Evolving technology a lifeline to saving Canada’s heritage buildings


Evolving construction and engineering technology will play a key role in preserving Canada’s heritage buildings in the face of deterioration and a changing climate, says a Saskatchewan structural engineer who specializes in conserving old structures.

“That is the history of building construction and engineering — how is that building performing and how can we make it better?” said Brad Taylor of JCK Engineering in Regina, who believes the construction industry has the resources and ingenuity to rise to the challenges.

For over a decade, Taylor has held a special interest in building heritage conservation and restoration and in 2022 was honoured by the Canadian Association of Heritage Professionals for the work on restoring the 1929 Darke Hall, a Regina performance hall.

He has also worked on the Claybank Brick Plant National Historic Site, which supplied brick to Cape Canaveral launch pads, as well as Saskatchewan’s Legislative building, the College Avenue Campus Renewal Project in Regina as well as the Yorkton Heritage Flour Mill.

For things to endure, said Taylor, heritage structures need to be maintained and assessments going forward to meeting changing site and environmental conditions.

“Every building is different,” he said, adding maintenance is no different than that done on a home, car or one’s personal health.

The change could be building deterioration leading to repairs, site instability or traumatic events.

He points to what is being called the 100-year-old “miracle house” in Lahaina on Maui, a newly renovated heritage home that remained standing while the neighbourhood was reduced to ashes.

While the home’s renovation was not designed for fire, its metal roof and rock guards (for termites) contributed to its salvation. Taylor said conservationists can learn from this house.      

Foundations are pivotal to any conservation effort on heritage buildings.

“We would start with the foundation and that is where a lot of cost comes in, repairing the foundation. Understanding the foundations is our first stop,” he said as it will have to support restoration internally but also external forces upon the structure.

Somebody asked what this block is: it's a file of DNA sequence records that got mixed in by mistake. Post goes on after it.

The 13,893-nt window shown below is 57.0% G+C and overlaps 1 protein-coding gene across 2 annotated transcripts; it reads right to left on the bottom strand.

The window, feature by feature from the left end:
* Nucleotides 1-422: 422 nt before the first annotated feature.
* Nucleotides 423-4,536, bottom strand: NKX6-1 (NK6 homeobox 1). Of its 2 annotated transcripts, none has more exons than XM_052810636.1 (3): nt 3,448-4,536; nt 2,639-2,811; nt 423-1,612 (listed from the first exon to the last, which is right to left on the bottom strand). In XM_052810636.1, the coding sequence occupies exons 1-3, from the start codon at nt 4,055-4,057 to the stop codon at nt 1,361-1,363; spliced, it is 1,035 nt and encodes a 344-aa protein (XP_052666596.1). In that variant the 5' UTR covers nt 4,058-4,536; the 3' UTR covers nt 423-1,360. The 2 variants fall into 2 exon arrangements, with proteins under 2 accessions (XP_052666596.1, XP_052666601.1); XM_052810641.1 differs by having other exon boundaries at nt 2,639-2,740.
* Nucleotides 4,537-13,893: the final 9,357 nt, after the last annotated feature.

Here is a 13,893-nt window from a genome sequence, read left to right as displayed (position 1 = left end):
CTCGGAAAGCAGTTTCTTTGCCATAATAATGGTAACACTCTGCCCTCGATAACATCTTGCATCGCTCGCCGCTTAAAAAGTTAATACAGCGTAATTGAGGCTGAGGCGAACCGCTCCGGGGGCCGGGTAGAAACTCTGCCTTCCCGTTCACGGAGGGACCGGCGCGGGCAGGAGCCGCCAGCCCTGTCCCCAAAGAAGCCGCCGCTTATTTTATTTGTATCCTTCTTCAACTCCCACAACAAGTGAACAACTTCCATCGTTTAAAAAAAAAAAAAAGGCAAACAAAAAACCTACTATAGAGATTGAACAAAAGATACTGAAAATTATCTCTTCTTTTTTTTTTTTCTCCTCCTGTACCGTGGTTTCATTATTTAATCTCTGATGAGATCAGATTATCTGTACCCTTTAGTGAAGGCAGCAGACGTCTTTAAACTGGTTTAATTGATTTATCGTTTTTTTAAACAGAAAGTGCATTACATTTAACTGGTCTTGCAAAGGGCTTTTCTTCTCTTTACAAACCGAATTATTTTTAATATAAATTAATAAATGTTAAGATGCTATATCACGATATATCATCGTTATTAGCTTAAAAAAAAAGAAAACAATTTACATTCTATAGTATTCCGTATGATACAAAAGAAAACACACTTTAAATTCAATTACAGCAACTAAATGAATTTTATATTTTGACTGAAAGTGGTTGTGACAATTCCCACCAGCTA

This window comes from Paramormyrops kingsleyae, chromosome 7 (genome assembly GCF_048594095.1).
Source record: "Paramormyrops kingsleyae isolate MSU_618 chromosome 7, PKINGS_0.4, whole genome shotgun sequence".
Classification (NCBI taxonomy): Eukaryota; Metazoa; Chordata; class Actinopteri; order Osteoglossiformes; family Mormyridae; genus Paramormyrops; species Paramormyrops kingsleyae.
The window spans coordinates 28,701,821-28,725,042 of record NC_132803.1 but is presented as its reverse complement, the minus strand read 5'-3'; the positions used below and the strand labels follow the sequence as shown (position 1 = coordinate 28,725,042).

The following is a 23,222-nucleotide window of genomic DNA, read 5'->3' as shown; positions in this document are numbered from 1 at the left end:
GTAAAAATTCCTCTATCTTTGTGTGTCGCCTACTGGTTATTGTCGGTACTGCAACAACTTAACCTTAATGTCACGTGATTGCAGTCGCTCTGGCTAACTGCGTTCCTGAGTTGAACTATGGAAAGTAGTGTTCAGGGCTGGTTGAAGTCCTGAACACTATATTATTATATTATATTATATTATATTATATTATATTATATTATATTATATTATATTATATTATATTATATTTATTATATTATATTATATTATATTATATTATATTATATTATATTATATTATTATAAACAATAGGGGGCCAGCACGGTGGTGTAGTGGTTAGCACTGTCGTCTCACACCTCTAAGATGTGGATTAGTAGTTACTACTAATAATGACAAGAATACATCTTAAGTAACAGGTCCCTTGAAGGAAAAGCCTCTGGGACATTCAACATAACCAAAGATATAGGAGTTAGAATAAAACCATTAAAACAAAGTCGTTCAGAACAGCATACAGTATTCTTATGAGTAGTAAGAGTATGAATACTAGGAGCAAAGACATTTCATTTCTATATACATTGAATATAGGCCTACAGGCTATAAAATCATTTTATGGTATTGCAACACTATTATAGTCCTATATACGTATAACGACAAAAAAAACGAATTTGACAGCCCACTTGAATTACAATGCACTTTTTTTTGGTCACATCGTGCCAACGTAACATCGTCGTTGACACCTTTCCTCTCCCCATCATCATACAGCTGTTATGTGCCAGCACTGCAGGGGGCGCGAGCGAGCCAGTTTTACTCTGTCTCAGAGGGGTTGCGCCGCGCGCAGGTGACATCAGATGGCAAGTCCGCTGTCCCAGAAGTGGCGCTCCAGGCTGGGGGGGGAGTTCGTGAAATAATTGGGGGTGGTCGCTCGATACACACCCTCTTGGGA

Foundations also show how building technology has evolved, according to Taylor, whose expertise is in structural assessment and analysis of masonry, stone concrete and timber structures.

They offer an opportunity to learn about the building’s history but also building practices and materials, their historical and future performances.

Eastern and European builders often built to the conditions they were used to.

Taylor has found shallow footings or footings at grade, both of which would not be considered adequate today.  

Saskatchewan’s clay soil absorbs and expands leading to site instability. But, as larger structures were built, Taylor said it is possible to see how technological solutions emerged such as inverted arch foundations. Where work is done today to strengthen a foundation, it can often involve some form of under-pinning to deal with soil conditions.

Northern Saskatchewan’s 1888 Stone Church Cemetery, a Canadian heritage structure, is the oldest structure that Taylor has worked on. With a shallow foundation “one corner had started to settle,” said Taylor.

While the whole foundation needed addressing, costs limited efforts to a new footing for that wall as the church’s congregation was small.  

The fieldstone wall was taken apart, the stones catalogued and laid out as they were in the wall, and then reconstructed to preserve the heritage value of the structure.

A mason did the work on the wall.

“The stone was put back in place as close as possible,” said Taylor, adding forming good partnerships with masons and other crafts is important when attempting to restore a structure.

Cost is often a major hurdle and the inability to provide maintenance puts a building at risk if the restoration cost eventually becomes insurmountable. This is common in churches as members are aging out and there is not the donor base to upkeep the structure. The challenge is then preserving some record of structures that can’t be saved.   

“I think it is important that we maintain our knowledge of these (historic) buildings,” said Taylor.

CyArk, a non-profit organization, can play a role. CyArk has pioneered 3D recording technologies for the preservation and celebration of cultural heritage and has worked at over 200 sites in more than 40 countries.

Taylor said two organizations, the Canadian Association of Heritage Professionals and the Association of Preservation Technology International group, are strong resources with member expertise.

Just as those building heritage buildings in the past used their best knowledge, engineers are today, through such associations, looking at solutions in preserving Canada’s historical structures.

“We are always evolving to meet the challenges that are arising,” Taylor said.


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